March 21, 2017
Dateline: Austin, Texas, March 14, 2017
As DC digs out from the last snow of winter storm Stella, I must say it’s been a turbulent winter—and I’m not just talking about the weather. Over the past month, the attacks on internet openness and security that we have been preparing for since the election finally began in earnest. Broadband privacy and net neutrality are under siege at the FCC and in Congress. FBI Director Comey renewed his attacks on encryption in a new speech last week, making clear that we’re not yet done with that fight. Lawmakers in the House held their first hearing on renewal of the FISA Amendments Act, kicking off the latest battle over that controversial mass surveillance law set to expire at the end of the year. And last week’s massive leak of information about the CIA’s cache of hacking tools highlighted just how far we have to go in our fight to regulate government hacking and strengthen the rules around government disclosure of software vulnerabilities—a fact that OTIers highlighted in Wired and the Washington Post, as well as on CNN.
I’m writing this letter in Austin on my final day at the SXSW Interactive conference, where last week’s CIA leaks served as a timely albeit worrisome lead-in to our panel on government hacking and vulnerability disclosure, Bugs in the System. And even here in Texas in mid-March, when the weather is supposed to be sunny and spring-like, this year’s conference weekend was cold, dark, and wet. That foreboding weather mirrored the tone of much of the conference content, where worry over President Trump hung over the proceedings like a dark cloud. “I’ve never seen in my lifetime an atmosphere of fear as I’ve seen now,” said Senator Cory Booker in his conference-opening keynote, while OTI friend and ally Kate Crawford—in what was for me the highlight of the conference—warned that emerging AI technologies may ultimately become tools of fascism unless we act now to thoughtfully guide how they are designed and deployed.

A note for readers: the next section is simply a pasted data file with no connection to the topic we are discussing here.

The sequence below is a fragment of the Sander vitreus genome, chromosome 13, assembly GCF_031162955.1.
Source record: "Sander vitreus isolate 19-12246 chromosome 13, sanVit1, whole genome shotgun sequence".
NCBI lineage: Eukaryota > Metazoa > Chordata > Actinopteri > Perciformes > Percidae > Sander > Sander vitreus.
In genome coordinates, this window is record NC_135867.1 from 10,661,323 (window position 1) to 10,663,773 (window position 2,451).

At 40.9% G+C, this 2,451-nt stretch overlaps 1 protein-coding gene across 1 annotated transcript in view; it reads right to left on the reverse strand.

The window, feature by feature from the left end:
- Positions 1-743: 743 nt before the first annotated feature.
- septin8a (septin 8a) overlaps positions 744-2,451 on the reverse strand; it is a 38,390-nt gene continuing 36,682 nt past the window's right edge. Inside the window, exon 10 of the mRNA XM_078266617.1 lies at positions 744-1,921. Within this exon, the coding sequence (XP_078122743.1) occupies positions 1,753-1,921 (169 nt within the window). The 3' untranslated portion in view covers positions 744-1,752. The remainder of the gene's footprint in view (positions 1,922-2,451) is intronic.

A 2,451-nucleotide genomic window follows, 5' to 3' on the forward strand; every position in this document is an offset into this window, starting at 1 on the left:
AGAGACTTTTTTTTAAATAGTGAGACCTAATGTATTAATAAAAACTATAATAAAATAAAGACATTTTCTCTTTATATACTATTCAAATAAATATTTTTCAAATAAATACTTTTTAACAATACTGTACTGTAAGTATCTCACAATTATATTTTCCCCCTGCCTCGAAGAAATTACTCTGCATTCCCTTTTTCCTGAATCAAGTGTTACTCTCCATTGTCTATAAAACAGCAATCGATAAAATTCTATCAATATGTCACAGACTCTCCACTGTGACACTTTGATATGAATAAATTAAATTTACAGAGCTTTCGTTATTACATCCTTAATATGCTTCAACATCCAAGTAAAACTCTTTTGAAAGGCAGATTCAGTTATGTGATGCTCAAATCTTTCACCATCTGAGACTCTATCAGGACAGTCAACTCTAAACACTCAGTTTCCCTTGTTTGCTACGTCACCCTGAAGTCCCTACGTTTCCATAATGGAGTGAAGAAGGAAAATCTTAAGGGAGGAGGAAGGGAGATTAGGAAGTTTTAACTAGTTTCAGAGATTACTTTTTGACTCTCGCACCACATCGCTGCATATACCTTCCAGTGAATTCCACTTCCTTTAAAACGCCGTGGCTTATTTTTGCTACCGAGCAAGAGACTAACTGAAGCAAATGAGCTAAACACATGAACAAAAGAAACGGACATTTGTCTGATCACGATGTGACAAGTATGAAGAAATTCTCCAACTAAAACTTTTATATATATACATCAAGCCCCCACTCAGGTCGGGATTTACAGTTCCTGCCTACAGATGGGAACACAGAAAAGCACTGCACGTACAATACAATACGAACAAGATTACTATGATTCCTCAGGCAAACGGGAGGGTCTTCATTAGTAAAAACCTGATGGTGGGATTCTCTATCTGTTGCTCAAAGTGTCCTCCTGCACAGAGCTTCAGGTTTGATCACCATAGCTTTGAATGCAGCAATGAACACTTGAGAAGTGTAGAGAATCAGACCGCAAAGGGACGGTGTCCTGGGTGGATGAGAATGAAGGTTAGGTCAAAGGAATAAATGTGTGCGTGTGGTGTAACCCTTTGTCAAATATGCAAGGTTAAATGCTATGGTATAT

Kate rightfully warned of “Dark Days” in the title of her keynote. The past few have been dark indeed. But as I sit here on a patio in Austin at one of the coffee shops that I haunted as a University of Texas student two decades ago, when I was first inspired to pursue a career fighting for digital rights, the sun has finally come back from behind the clouds. Here, feeling renewed purpose, surrounded by the best and brightest minds that tech has to offer, and thinking back to the team back at OTI HQ and how hard they’ve been preparing for the fights to come, I can only think of two words:
That’s how OTI policy counsel Robyn Greene responded earlier this month when the House held its surveillance hearing, and that’s how we all need to respond as we enter what is sure to be an embattled spring: Game on. Bring it. We’re not afraid. We’re ready for the fights ahead. And we have countless allies—allies like you. So, thank you for your continuing support of OTI and its mission, and I hope you too are feeling as inspired and renewed as we are by the coming spring. I also hope you’ll continue to keep an eye out for new allies that we can add to our team, as we are still looking to fill a number of key positions.